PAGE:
For a club built on stability, Arsenal have a remarkable capacity for drama. Their 5-2 win at Reading on Monday night was not quite the methodical defeat of inferior opposition many had hoped for.
Rather, it oscillated between delightful attacking football and bizarre panicky defending. That Reading were ever allowed back within two goals of Arsenal was absurd.
But it seemed to sum up Arsenal's season. They always look to be flirting with two extremes. They may have the most technically gifted midfield in England but they also lost to Bradford City in the Capital One Cup.
The club line, though, is different. Arsène Wenger said that only if he was judged by headlines could Arsenal be said to be in trouble – in that case it was a "super-crisis". Looking back at 12 points from their last seven Premier League games, Wenger, above, insisted that Arsenal's position was rather steadier than some had suggested. "In the league, our run is not so bad recently," he said. "This run is not fantastic but not disastrous."
Thomas Vermaelen, the Arsenal captain, made precisely the same point after the game. Arsenal are only two points behind Tottenham and Chelsea and expected to grind out a three-way fight for the two Champions League berths available outside Manchester.
"In the league, it is not going that badly," said Vermaelen. "What we did in Bradford was a big disappointment because we want to win those games. But, in the Premier League, it is close for a Champions League spot and we are chasing the top four."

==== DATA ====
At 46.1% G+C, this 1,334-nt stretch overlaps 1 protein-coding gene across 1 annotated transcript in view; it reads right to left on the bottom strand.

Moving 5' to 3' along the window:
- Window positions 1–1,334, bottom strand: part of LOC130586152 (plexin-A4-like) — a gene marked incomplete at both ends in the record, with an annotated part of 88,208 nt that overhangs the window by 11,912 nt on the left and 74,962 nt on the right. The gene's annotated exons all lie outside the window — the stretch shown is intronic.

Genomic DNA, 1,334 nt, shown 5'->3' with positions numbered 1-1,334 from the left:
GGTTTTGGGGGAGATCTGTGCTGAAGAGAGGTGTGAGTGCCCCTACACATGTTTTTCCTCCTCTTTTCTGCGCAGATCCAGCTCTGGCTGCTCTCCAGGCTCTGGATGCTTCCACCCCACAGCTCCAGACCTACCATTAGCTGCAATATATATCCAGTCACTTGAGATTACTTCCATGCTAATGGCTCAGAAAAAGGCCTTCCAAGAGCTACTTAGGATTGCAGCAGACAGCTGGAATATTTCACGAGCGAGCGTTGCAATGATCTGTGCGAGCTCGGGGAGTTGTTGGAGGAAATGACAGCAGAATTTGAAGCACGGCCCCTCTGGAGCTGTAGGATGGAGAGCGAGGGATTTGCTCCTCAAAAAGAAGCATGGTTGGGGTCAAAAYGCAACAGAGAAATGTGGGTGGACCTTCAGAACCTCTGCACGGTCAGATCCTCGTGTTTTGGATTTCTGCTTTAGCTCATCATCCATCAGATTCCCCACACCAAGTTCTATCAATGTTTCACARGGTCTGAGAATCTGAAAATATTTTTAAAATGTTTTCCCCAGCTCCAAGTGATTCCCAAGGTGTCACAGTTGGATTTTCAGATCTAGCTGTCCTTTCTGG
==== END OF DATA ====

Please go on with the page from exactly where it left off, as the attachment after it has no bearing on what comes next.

In recent years Arsenal have allowed bad luck to ruin their confidence and sabotage their seasons. It happened after drawing with Birmingham City in 2008 and after losing to the same side in the Carling Cup final in 2011. Vermaelen is desperate that this capacity for self-destruction should not come out again.
"After Bradford we were focused straight away and we know in England that we have so many games that we can make it up again straight away. You can't stand still too long with a defeat like that – you just learn from it and move on."
That is what everyone at the Emirates wants – to leave behind the mistakes of the last few years. But there is a fear that one of the worst, the negligence regarding players' contracts, could hurt them one more time. Theo Walcott is in the last year of his deal and still has not signed. At a club so prone to collapse and crisis, Walcott's departure could be disastrous.
Vermaelen wants Walcott to stay but, as with Robin van Persie last season, has no idea whether he will sign a new contract or not. "Of course we want him to stay but that is something that is going on between the player and the club," said the Belgian.
"I don't know what is going on behind the scenes – we don't talk about it. Of course, Theo has been invaluable for us when he has played this year. He has been dangerous for us and I hope he decides to stay."